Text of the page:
The Turkish authorities announced their military incursion into Syria on October 9th. Named Operation Peace Spring, it lasted a little over a week. It ended after the visit of US Vice President Mike Pence to Ankara. Negotiations between Vladimir Putin and Recep Erdogan in Sochi on October 22nd drew a line over the Operation.
In general, Operation Peace Spring causes a persistent feeling of deja vu. The first thing that comes to mind is two other Turkish operations. One: Operation Euphrates Shield in 2016. The other, Operation Olive Branch in 2018. (The operation in 2018 was also preceded by consultations with the Russian military, which provided the Turks with freedom of action within an agreed territory.)
In 2018, Erdogan promised “to end the Kurdish Workers Party and the People’s Self-Defense Forces.” He vowed to “drive them away.” That operation was considered successful, as reported by the Turkish General Staff on March 24, 2018. Although the Kurdish “threat” to Erdogan did not disappear, both Moscow and Ankara have benefited from this situation.
This time round, the “staged” nature of the Operation Peace Spring was felt both in the course of the hostilities and in the negotiation process. Initially, there were no prerequisites for the start of full-scale hostilities by Turkey in northeast Syria. However, the need for a short-term operation against the Kurds, to assuage an internal Turkish audience, has been increasing.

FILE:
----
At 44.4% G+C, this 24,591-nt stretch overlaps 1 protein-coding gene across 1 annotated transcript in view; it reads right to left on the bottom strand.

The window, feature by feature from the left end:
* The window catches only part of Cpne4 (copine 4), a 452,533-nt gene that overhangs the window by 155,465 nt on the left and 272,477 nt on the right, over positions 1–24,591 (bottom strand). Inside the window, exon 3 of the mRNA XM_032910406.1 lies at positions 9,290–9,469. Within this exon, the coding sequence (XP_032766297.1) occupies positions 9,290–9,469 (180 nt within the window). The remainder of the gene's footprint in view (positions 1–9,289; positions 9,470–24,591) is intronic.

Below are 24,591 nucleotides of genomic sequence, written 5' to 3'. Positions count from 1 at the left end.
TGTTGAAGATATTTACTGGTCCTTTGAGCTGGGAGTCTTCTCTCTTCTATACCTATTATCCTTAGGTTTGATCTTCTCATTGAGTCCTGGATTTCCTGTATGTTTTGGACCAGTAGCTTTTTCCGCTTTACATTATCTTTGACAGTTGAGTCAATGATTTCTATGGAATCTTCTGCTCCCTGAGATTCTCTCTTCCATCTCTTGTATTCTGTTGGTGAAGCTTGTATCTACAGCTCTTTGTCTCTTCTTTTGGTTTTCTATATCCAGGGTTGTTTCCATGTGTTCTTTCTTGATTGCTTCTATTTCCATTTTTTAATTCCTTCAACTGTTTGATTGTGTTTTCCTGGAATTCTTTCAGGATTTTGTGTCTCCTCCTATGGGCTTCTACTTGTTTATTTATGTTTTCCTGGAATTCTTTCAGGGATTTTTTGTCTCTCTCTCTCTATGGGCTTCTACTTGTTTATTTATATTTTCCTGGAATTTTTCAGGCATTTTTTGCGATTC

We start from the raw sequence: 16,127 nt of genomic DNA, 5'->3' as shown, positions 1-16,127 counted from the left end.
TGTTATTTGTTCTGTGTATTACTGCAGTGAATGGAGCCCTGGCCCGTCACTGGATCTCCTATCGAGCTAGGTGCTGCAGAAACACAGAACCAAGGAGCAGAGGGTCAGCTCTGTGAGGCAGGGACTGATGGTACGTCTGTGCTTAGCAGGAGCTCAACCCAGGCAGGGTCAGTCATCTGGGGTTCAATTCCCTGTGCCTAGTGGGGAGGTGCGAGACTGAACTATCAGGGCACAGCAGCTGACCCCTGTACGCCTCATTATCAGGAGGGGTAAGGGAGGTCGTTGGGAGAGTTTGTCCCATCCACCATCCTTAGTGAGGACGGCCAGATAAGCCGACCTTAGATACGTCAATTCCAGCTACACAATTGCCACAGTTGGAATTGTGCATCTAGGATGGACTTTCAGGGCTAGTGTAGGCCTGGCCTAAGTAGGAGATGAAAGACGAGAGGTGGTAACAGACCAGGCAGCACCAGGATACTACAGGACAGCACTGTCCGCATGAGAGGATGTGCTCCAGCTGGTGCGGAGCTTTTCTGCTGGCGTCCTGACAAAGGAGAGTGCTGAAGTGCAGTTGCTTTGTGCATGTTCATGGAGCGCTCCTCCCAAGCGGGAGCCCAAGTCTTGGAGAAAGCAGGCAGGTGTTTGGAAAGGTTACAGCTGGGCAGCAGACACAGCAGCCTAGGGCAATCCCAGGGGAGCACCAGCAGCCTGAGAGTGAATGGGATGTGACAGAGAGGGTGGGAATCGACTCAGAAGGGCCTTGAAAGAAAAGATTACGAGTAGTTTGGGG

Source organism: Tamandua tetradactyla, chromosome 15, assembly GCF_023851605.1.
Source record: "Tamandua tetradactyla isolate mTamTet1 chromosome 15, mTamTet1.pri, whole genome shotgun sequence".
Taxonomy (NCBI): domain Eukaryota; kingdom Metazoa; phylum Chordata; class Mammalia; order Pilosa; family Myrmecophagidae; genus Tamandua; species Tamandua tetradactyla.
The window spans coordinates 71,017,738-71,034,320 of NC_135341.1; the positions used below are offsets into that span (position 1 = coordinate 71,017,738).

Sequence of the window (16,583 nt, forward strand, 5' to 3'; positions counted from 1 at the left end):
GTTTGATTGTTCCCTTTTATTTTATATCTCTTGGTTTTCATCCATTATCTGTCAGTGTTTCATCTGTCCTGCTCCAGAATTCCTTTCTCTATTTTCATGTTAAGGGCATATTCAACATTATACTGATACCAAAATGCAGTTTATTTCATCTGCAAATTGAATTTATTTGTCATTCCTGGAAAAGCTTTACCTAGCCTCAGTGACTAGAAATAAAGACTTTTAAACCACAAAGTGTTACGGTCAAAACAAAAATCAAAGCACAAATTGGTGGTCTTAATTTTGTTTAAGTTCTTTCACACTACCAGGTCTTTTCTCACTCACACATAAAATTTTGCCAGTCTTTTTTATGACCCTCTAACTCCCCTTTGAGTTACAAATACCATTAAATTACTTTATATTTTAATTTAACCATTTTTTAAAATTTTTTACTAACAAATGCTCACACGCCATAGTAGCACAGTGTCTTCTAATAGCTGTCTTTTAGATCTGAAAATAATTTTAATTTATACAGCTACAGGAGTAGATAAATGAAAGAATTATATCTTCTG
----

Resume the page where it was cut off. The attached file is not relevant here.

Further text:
This is due to the peculiar political situation in which the Turkish leader exists. Syria is one of Erdogan’s most pronounced foreign policy failures since the Arab Spring. Turkey’s interests in Syria are becoming harder to see. The returned rule of Bashar al-Assad over the territories lost during the civil war makes it worth questioning the rationale of Turkish participation. Having no real opportunities to cultivate influence in Syria, Erdogan resorts to “demonstration operations.” These would at least help keep up the existing image of the Turkish leader in the eyes of his own people.
It was impossible for Turkey not to seize on Trump’s decision to withdraw of American troops. For Erdogan not to act meant to miss out on a moment for yet another show of force. It is no coincidence that the question of the future of northeast Syria after the departure of the American military was entrenched on the agenda of the Russian-Turkish negotiations immediately after the American president made the first statement on the matter at the end of 2018.